ProtonMail Professional Review | PCMag


ProtonMail is an ultra-secure email host based in Geneva, Switzerland. You may be familiar with the consumer version of this service, which offers free accounts with 500MB of storage and 150 messages per day, but there is a business-oriented offering as well.

ProtonMail Professional does not offer a free trial or include the ProtonVPN service, but its security features are amazing. Still, its lack of domain hosting and other niceties keep it behind our Editor’s Choice winners in this category, Google Workspace Business Standard and Intermedia Hosted Exchange.

ProtonMail professional rates and plans

ProtonMail Professional offers a very simple payment plan for small and medium-sized businesses (SMBs). You pay € 6.25 ($ 7.37) per user per month on an annual basis; the company’s website has a simple scroll bar that you can increase until you reach your user count and see your results. For more than 100 users, you will need to contact ProtonMail directly for a precise quote. This level of service allows 5 GB of mail storage and up to five email addresses per user. You can add custom domains, but you will need to get domain hosting elsewhere and then connect it to ProtonMail.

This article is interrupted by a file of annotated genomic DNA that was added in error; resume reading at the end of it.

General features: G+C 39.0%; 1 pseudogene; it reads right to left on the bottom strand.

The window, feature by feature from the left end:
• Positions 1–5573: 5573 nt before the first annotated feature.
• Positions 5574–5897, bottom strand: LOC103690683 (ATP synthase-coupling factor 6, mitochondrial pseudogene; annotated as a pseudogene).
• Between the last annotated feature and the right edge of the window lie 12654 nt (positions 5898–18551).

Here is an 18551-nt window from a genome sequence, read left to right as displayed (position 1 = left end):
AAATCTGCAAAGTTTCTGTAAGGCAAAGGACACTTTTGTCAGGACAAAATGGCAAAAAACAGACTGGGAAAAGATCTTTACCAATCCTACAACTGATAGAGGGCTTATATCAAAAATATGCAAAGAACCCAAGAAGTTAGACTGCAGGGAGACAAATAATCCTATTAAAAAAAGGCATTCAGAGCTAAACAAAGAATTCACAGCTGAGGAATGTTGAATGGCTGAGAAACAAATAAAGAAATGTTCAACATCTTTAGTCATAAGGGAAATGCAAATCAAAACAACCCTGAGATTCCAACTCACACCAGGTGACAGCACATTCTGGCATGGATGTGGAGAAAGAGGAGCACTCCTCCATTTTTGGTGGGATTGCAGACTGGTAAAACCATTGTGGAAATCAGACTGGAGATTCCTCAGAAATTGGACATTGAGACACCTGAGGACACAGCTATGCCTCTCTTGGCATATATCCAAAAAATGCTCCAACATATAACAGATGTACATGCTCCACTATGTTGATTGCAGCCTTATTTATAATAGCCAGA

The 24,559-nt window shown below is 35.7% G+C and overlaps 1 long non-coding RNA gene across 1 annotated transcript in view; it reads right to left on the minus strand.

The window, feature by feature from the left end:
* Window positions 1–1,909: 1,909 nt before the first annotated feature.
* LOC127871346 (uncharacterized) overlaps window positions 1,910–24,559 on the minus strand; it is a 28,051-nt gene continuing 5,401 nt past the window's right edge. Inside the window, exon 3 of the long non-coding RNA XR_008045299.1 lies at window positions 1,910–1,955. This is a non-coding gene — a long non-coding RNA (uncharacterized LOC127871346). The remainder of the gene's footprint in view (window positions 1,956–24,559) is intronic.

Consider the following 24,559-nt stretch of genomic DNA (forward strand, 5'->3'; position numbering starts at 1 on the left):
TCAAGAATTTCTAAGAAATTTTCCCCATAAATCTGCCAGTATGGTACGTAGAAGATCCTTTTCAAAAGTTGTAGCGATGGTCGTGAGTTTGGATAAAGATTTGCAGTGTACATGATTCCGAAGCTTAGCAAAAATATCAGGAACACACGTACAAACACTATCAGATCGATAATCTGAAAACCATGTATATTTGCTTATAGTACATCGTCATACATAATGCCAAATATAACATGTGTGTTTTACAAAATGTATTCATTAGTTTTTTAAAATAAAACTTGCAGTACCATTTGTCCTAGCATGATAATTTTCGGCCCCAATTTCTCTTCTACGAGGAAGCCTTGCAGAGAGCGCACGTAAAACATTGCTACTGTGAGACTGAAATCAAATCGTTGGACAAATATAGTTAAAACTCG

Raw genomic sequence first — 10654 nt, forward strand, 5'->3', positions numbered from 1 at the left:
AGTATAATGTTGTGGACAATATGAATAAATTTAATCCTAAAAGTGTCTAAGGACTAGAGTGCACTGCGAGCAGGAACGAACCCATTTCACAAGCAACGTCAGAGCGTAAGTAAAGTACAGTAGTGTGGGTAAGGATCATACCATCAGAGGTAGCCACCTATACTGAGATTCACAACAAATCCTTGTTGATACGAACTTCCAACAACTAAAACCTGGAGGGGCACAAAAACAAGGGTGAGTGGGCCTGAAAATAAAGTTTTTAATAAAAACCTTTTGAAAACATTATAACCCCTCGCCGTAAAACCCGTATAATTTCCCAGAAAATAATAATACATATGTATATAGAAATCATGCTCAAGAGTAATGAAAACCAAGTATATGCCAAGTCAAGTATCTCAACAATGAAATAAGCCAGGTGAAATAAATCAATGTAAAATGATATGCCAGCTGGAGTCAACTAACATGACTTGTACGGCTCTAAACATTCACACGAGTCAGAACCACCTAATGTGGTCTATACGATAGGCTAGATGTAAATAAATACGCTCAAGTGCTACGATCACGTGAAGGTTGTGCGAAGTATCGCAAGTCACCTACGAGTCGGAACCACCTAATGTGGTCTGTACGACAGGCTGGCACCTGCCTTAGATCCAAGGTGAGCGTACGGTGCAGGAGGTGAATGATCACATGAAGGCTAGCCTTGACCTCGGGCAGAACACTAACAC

If you need better specs than these, the company offers you the ProtonMail Enterprise plan. This is a customizable level where you can mix and match additional storage, more addresses, a dedicated support plan, and other options. However, there is no fixed price; each quote must be done with a ProtonMail sales representative. As mentioned, the basic ProtonMail Professional plan lacks ProtonVPN, but you can request that it be added to your account which will allow you to enjoy additional discounts.